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  1. Those tiny bottles of whiskey like what you get on an airplane or in a hotel room.
  2. This might be it https://www.coinarchives.com/w/lotviewer.php?LotID=4306056&AucID=4520&Lot=34175&Val=3d1703a81c452d0f95cfd3f5df4c8920
  3. Haven't tried this. I have told coin shops what I will buy and that I pay spot. So when they get a large bar or ugly beat-up coins they may call. But then of course I might not have the cash when they call! They can sell to wholesale and they get spot -0.50 for that. So they will call if they trust you will follow-through with the offer for spot.
  4. Hmm ... I'd rather it be heavy actually.
  5. Yes I have done this. If you are picky about what you want in exchange, you won't get as good a deal. If rather, you accept what coin shop wants to trade, you will get a better deal. They are accustomed to people who want to trade. They want to make a profit on the deal. But they do not need to make two profits. There is opportunity for them to profit on buying the silver, and then to profit from sale on gold. But this can be one transaction, and only one profit is needed. The way you can get the best deal is to accept the gold they want to trade to you. A useful way to present yourself is to say something like: "Trade this silver for gold bullion." This allows shop to bring out the gold they have in-stock or stuff they can't sell as easily. If the swap seems like there is too much cost to you, then you can say "you only need one profit, right?" In this way, you give what you want to give for silver, and they give what they want in gold. If the swap seems to be too expensive, try another shop. May I suggest you try at a place where you know the price will be too high first, such as a pawn shop or a pawn+coin shop. Then that gives you an idea about what your trade is worth. A better place (true coin shop) will beat that deal with no problem. It is likely the trade will require some cash from either party to make the trade even. They are used to doing this and can get the trade down to a few dollars either way. They will give you a better deal if they have seen you before. However, your primary introduction is your good silver. You got that somehow, yes? Well they are not stupid, and if you take an interest in their shop and coins, they are looking at getting you as a regular customer. So ask them questions that come to mind about what sort of business they have, or ask questions about some of their inventory that interests you.
  6. DoubleEagle


    Charles Asprey and George Asprey [ CA GA] Date letter. I am not sure of what it is. Looks like [N] or [M], but could be . That one likely 1907 M, 1908 N, 1915 U, or the similar series: 1927 M, 1928 N, 1935 U Appears hallmarked in London [the other blob looking mark] [Lion-passant] means .925 sterling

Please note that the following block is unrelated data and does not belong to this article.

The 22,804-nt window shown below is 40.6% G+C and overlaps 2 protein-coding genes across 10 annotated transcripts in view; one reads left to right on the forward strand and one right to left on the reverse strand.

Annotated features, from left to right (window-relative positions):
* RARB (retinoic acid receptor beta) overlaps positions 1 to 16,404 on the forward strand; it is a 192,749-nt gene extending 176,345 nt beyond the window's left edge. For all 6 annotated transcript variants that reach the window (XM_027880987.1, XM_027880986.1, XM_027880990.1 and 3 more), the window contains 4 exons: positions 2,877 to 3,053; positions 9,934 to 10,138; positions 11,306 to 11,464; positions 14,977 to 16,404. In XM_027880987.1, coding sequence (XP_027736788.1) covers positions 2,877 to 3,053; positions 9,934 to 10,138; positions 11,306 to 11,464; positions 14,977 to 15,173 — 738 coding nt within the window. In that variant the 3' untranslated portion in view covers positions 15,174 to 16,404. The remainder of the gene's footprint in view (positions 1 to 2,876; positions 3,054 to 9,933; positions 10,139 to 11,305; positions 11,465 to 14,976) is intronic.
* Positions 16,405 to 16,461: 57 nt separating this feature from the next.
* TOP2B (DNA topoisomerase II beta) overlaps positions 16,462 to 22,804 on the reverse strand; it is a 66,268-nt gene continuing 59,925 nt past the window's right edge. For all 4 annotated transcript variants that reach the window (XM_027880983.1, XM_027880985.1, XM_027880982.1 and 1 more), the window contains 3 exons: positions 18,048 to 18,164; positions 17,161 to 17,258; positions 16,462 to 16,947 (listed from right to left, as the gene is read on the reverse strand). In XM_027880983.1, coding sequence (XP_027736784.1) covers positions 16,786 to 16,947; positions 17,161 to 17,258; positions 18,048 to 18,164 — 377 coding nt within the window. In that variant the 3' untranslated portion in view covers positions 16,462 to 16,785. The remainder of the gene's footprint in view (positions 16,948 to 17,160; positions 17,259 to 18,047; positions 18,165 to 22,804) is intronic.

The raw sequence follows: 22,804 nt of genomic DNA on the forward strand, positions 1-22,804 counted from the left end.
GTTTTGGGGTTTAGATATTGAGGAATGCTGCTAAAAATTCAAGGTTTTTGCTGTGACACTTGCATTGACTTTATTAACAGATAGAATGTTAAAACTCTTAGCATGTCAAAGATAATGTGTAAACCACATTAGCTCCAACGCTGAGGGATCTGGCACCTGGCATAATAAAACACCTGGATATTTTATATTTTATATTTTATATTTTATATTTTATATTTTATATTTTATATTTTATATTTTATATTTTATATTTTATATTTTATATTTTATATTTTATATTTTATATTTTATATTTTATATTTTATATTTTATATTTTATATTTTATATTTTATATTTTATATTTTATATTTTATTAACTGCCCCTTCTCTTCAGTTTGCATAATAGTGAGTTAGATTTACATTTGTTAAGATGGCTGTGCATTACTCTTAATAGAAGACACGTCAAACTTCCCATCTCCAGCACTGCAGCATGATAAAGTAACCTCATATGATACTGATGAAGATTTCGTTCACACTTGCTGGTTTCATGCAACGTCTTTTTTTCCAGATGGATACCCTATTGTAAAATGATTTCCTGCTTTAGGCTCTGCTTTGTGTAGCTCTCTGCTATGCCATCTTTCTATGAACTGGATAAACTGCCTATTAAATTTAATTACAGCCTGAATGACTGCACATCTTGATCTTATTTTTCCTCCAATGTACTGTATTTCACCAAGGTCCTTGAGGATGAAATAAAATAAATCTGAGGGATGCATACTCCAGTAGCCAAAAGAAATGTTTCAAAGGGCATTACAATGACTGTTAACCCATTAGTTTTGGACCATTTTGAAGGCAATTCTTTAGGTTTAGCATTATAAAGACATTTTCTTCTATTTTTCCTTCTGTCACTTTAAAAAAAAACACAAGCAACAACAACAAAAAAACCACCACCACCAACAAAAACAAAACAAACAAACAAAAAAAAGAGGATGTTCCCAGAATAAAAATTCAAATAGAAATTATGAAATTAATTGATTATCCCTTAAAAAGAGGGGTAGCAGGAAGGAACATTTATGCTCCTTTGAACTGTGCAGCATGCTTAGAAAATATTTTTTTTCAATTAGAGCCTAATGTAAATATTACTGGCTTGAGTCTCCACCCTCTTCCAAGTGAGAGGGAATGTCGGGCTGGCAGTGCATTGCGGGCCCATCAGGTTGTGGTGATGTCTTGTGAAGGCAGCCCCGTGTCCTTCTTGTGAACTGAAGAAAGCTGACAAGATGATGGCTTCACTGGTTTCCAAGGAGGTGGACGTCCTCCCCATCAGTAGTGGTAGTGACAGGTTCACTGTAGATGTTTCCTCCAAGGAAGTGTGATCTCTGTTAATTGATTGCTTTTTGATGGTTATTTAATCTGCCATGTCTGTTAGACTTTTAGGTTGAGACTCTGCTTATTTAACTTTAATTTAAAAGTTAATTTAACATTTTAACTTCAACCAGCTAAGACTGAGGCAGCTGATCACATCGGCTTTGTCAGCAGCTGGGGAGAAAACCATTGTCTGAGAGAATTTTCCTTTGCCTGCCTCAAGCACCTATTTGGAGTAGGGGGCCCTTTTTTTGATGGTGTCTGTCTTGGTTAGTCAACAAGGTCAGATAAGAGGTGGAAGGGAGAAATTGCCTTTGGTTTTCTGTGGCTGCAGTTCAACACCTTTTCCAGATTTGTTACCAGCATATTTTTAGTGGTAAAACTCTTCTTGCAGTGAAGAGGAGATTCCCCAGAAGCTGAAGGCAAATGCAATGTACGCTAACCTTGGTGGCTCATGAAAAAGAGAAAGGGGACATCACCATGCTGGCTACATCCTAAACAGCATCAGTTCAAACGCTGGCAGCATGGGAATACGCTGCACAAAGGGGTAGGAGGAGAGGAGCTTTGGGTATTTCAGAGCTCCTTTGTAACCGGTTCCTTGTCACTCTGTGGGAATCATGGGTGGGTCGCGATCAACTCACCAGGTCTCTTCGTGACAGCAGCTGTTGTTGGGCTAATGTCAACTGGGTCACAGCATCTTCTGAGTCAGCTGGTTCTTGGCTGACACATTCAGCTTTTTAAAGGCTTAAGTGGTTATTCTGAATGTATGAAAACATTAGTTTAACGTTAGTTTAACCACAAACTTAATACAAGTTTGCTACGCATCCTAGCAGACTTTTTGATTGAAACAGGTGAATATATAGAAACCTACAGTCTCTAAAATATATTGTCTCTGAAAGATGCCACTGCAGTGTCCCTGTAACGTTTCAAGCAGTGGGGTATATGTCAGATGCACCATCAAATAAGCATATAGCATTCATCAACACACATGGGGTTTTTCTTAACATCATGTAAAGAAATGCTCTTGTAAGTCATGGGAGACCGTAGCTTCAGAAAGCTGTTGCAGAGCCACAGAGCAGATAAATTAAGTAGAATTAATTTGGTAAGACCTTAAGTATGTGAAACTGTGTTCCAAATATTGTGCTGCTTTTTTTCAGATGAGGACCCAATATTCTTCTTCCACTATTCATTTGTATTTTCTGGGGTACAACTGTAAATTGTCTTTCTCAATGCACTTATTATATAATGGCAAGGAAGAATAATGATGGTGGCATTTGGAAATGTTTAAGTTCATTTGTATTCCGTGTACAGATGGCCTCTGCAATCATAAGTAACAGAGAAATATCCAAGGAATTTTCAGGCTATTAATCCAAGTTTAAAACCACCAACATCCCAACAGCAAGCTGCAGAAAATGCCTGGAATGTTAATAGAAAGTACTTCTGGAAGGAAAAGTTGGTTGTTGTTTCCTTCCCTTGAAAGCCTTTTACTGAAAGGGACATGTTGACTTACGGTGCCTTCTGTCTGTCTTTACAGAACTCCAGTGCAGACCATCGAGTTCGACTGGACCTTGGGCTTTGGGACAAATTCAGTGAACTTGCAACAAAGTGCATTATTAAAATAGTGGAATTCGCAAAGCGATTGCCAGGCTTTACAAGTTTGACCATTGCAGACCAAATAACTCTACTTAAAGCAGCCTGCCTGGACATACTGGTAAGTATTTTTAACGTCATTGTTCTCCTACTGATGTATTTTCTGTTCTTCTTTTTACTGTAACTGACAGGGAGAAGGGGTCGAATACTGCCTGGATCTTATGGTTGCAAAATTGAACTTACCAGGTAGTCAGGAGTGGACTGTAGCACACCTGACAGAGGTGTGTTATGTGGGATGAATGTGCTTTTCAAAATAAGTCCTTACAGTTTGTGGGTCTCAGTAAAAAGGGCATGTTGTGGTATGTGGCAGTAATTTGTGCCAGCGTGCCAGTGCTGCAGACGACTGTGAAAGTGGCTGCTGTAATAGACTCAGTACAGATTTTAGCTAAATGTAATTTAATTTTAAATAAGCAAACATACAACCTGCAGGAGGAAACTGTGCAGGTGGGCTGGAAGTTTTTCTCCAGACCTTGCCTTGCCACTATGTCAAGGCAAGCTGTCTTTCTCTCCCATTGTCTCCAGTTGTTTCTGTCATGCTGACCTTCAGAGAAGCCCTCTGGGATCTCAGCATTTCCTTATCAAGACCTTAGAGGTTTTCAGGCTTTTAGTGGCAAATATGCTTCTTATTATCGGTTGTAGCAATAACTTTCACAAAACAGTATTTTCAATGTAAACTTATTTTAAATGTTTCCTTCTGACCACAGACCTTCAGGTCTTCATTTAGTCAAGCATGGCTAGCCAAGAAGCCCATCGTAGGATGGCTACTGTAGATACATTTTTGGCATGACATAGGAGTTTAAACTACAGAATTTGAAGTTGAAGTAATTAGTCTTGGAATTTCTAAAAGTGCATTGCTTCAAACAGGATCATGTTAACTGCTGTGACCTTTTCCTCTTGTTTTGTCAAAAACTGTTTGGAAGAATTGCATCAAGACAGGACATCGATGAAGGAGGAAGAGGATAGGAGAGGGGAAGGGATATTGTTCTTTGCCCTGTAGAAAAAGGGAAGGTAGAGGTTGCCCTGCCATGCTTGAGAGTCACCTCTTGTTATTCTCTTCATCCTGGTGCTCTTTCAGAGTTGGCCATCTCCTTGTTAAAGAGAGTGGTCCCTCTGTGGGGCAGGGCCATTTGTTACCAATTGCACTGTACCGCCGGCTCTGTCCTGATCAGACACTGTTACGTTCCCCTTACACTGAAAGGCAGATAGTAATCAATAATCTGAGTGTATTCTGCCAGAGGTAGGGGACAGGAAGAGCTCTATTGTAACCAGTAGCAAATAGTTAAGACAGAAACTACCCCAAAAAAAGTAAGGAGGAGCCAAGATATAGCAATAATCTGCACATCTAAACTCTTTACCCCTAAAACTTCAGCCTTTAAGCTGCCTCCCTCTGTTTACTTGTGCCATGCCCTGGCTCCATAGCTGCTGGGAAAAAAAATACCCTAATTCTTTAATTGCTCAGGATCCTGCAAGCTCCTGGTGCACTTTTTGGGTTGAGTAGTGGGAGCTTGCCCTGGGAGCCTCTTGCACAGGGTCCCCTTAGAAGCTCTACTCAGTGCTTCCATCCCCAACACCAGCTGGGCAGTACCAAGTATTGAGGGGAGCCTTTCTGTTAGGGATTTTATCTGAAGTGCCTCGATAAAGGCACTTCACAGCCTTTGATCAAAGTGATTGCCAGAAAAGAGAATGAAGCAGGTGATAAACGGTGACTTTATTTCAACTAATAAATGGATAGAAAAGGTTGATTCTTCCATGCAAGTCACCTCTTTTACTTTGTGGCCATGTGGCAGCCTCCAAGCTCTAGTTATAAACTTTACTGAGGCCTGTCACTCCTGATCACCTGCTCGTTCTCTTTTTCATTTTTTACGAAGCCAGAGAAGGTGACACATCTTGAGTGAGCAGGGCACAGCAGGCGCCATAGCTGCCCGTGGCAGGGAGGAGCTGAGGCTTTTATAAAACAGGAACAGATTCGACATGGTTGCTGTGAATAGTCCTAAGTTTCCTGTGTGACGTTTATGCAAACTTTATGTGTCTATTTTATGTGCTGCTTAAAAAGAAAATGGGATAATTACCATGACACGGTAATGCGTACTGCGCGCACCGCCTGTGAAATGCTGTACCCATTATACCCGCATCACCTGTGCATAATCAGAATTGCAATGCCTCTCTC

7. No Double this time. The 1909 is a D, but it is not scarce and the coin grades AU; that's why it's not in a slab yet. The 1914 is a D also.
  8. Yes! Good eye. I also tried on the 39 and 34, and liked this one the best.
  9. You folks have some of the best watches. I got this one because I like a smaller watch that will fit under a long-sleeved shirt without any fuss.
  10. If it is 14k like it says ... then you need to know how many grams it weighs. Then you take the grams in weight and multiply X 14/24 (or .583 if you prefer). Say you have 20 grams 14k 20 x 14/24 = 11.67 grams net gold. Then 11.67/31.1 = 0.375 ounces. Then 0.375 x spot price gold. That gives you melt value. Some place will give you 65-70% of melt without problems. Any amount you pay over melt/spot is based upon how you value used jewellery. If the piece is really nice, some will pay almost double melt. You can buy new gold jewellery for double melt value at a good shop. So don't pay too much for used.
  11. Yes it looks OK. The 1964 is a Kennedy half dollar; those were almost always saved and not used, so the weight is higher. For that reason they trade these days for more money than the older and more worn half dollars. The 1942 is a Walking Liberty half dollar; these were heavily used and therefore weigh a bit less. The other one is a Franklin half dollar; those have moderate wear. So quite a few American dealers will give you an assortment if you order half dollars. The reason behind this is the weight tends to be just what you are seeing. And they will match a Kennedy with a Walking Liberty to even the deal out. One thin one + one thick one. You get the idea? The Franklins are usually moderately worn. So one Walking Liberty + one Kennedy roughly equals 2 Franklins. So if you sell all 3 as a set it will be a fair deal to the buyer.
  12. Hmm ... Most people and shops express price as a certain amount x face value. So, for example the price to buy might be said as "15 times face," and so on a quarter that would mean 15 x .25 = $3.75. So that guy was offering you 16x, which is tiny bit high. They're been selling for 14x or 15x or 16x range lately in my area. And then if you were selling, the price is still something times face. So the shop will buy for around 12x, and sell for 15x. At $18 spot, a quarter's melt value = $3.22 (13x) At $18 spot, a dime's melt value = 1.29 (13x) 16x reflects price of $22.30 per ounce
  13. ~ 150-300 USD Thrace Istros ca. 280-256BC, VF, spot corrosion? Two facing heads, left inverted / ISTRIH, sea-eagle grasping a dolphin to left, control marks Phi-Y below